Mixing colours for a watercolour painting can be tricky. Indeed for those new to the medium it can even be a bit daunting. There are a few things you can do to make your life easier. At the same time you will also get to know your paints that little bit better. So it really does benefit you to learn about mixing watercolour paint. For starters, if you are like me, you may find it tricky to know all the ‘official’ colour names. It is always worth having a little guide of your own specific palette. Simply have the names written out beside their respective colours and their exact place in your tin. Should you change one of your pans you have two options. You could simply repaint the whole card. Or alternatively you can make a little swatch of your new colour and stick it over the top.
Secondly you can work on a colour mixing grid. You can lay this out in any way that you like. The idea is that you want to try mixing all your colours with every other colour in your palette.
My colour mixing chart
In the example above I have drawn a grid in pencil. I have then put half my colours along the top and the other half down the side. This effectively gives me 81 colour mixes. However, I have not mixed the colours along the top with one another. Equally I have not mixed the colours down the side with one another. If I were to include those that would be a lot of mixes and a very big grid. Also, this grid only takes account of mixes between two colours. Sometimes I like to mix 3, maybe 4 colours. It is no wonder that people get confused and just don’t know where to start. Should it also help to know exactly what I like to use this page may be of interest.
OK, so how did I get the grid on to my watercolour paper? Well I first of all designed it on some scrap paper and then simply transferred it using graphite paper. This avoids mistakes within the finished piece. It also avoids all those unsightly blemishes you can get from incorrect pencil lines leaving marks behind. I deliberately included gaps between my sections so that there was no bleed between them. This will allow you to work in a systematic way across and down the piece. First of all wet an individual grid square and work in the colour in one half of the section. Secondly wash your brush and then apply the second colour to the other half. Allow the colours to naturally mix. And whilst everything is still wet you can use your brush to gently blend the colours together in the centre.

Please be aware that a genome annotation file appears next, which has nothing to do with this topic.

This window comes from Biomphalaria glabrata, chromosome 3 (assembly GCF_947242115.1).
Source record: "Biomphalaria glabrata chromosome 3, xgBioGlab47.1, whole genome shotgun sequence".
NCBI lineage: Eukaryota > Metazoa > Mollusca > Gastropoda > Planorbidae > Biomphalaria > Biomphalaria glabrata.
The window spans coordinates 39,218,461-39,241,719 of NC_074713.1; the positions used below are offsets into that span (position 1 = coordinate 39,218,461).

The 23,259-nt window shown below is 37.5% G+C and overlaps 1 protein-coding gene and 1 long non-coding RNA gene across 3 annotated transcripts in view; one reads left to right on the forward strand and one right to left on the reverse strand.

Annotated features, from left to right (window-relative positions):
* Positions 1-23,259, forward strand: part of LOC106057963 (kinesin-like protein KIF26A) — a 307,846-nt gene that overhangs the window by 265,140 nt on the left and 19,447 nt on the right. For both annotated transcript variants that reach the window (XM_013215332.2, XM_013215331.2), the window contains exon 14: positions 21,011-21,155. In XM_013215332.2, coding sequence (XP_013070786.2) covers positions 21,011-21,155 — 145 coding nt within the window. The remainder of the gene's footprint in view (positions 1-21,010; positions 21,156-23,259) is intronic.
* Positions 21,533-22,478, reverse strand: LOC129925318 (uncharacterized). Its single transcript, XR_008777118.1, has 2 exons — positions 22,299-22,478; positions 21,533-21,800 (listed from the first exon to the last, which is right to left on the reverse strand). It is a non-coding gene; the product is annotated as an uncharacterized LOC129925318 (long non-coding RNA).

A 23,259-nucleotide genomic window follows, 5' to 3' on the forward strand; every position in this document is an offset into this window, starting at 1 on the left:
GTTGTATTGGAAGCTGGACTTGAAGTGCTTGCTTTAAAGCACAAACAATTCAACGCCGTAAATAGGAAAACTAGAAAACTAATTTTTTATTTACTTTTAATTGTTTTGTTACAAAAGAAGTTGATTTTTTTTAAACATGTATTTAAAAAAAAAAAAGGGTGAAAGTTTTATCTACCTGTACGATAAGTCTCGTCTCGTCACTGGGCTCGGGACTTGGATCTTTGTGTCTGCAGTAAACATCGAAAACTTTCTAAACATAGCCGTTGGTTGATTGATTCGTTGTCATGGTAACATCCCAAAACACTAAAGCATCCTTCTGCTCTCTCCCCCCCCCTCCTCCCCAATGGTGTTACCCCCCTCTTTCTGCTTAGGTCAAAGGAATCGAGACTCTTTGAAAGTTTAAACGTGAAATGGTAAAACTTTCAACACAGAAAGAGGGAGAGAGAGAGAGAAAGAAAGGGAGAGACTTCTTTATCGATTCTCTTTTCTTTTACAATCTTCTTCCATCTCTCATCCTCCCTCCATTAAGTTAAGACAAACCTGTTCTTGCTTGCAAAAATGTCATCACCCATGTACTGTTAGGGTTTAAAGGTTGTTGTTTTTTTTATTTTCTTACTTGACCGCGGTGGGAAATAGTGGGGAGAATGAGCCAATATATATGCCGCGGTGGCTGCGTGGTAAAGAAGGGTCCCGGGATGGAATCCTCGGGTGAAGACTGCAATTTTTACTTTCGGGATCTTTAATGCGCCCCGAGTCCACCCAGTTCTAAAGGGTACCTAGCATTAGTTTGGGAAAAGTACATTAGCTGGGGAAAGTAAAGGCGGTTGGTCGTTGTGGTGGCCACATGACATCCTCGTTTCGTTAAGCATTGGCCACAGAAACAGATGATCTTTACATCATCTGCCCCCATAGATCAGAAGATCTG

What an array of colour combinations! Remember to keep your vertical colours to the left of the sections and the horizontal colours to the right. In turn this gives you consistency across the piece which will be easier to understand and use later.
Work with a single colour
A much simpler way of working with your colour mixes would be to focus on a single colour in your palette. So for example, here are a few of the combinations that can be made with alizarin crimson.
Hopefully this has given you a bit of an insight into understanding the way colours mix and blend. Should you want to learn more about mixing watercolour paint I have a short video available. This is currently in the Tips & Techniques section of Patreon. It also shows you more detail on how I painted my colour mixing chart. Have a go with your own paints and see if it helps. Or simply have some test pieces of watercolour paper to hand whenever you are working on a project. Try out your colour combinations on the scraps instead as you go along. Whatever you decide to do, the most important thing is to ‘keep those brushes wet’! 😉 Paul